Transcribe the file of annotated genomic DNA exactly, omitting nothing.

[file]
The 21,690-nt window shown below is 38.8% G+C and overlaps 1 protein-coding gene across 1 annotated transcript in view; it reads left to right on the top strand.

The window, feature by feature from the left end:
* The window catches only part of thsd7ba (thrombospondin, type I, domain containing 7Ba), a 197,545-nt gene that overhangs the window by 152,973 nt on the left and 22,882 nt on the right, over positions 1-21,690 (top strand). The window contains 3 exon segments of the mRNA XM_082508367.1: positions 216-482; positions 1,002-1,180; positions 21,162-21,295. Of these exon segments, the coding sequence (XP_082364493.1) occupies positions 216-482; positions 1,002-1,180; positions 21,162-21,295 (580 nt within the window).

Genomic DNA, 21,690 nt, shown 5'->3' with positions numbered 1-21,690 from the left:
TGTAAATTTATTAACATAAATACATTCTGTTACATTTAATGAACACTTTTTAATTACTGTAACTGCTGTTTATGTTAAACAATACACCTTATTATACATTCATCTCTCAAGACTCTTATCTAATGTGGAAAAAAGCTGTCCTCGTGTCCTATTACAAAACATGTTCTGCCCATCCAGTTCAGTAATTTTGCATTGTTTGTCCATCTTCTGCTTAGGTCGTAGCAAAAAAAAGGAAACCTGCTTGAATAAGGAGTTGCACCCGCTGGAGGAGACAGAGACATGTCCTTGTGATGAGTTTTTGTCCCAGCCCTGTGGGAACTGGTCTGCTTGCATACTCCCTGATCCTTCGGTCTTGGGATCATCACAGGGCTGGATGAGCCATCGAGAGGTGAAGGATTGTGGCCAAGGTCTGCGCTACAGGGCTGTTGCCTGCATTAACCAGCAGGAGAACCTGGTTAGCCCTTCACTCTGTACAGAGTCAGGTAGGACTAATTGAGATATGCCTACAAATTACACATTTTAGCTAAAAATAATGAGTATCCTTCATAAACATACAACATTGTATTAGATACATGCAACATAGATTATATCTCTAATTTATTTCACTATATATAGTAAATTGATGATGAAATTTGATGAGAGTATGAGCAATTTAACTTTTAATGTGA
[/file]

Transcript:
The 21,690-nt window shown below is 38.8% G+C and overlaps 1 protein-coding gene across 1 annotated transcript in view; it reads left to right on the top strand.

The window, feature by feature from the left end:
* The window catches only part of thsd7ba (thrombospondin, type I, domain containing 7Ba), a 197,545-nt gene that overhangs the window by 152,973 nt on the left and 22,882 nt on the right, over positions 1-21,690 (top strand). The window contains 3 exon segments of the mRNA XM_082508367.1: positions 216-482; positions 1,002-1,180; positions 21,162-21,295. Of these exon segments, the coding sequence (XP_082364493.1) occupies positions 216-482; positions 1,002-1,180; positions 21,162-21,295 (580 nt within the window).

Genomic DNA, 21,690 nt, shown 5'->3' with positions numbered 1-21,690 from the left:
TGTAAATTTATTAACATAAATACATTCTGTTACATTTAATGAACACTTTTTAATTACTGTAACTGCTGTTTATGTTAAACAATACACCTTATTATACATTCATCTCTCAAGACTCTTATCTAATGTGGAAAAAAGCTGTCCTCGTGTCCTATTACAAAACATGTTCTGCCCATCCAGTTCAGTAATTTTGCATTGTTTGTCCATCTTCTGCTTAGGTCGTAGCAAAAAAAAGGAAACCTGCTTGAATAAGGAGTTGCACCCGCTGGAGGAGACAGAGACATGTCCTTGTGATGAGTTTTTGTCCCAGCCCTGTGGGAACTGGTCTGCTTGCATACTCCCTGATCCTTCGGTCTTGGGATCATCACAGGGCTGGATGAGCCATCGAGAGGTGAAGGATTGTGGCCAAGGTCTGCGCTACAGGGCTGTTGCCTGCATTAACCAGCAGGAGAACCTGGTTAGCCCTTCACTCTGTACAGAGTCAGGTAGGACTAATTGAGATATGCCTACAAATTACACATTTTAGCTAAAAATAATGAGTATCCTTCATAAACATACAACATTGTATTAGATACATGCAACATAGATTATATCTCTAATTTATTTCACTATATATAGTAAATTGATGATGAAATTTGATGAGAGTATGAGCAATTTAACTTTTAATGTGA